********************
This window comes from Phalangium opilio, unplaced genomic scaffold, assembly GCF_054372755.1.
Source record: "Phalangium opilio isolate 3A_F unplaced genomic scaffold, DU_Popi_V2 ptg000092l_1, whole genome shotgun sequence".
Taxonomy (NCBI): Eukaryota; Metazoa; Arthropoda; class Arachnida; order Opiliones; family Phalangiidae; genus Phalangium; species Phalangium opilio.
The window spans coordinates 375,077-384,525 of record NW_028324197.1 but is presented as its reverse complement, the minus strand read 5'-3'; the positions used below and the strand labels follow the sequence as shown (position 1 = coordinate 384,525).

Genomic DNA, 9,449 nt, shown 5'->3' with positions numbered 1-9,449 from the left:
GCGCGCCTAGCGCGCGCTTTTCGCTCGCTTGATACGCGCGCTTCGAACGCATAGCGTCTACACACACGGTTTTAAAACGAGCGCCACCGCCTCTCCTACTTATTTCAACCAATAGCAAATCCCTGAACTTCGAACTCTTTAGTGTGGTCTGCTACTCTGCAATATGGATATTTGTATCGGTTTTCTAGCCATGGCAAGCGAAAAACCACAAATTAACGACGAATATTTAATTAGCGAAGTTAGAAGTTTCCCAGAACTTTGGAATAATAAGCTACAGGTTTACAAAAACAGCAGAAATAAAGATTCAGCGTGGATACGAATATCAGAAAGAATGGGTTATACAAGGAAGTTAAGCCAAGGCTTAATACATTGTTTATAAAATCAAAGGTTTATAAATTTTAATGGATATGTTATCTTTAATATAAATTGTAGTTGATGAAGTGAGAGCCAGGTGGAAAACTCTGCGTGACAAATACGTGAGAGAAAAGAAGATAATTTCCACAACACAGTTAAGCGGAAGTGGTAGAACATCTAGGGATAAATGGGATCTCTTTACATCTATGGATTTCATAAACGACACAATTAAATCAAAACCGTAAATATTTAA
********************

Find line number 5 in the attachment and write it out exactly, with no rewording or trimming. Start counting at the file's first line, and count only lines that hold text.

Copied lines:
Genomic DNA, 9,449 nt, shown 5'->3' with positions numbered 1-9,449 from the left: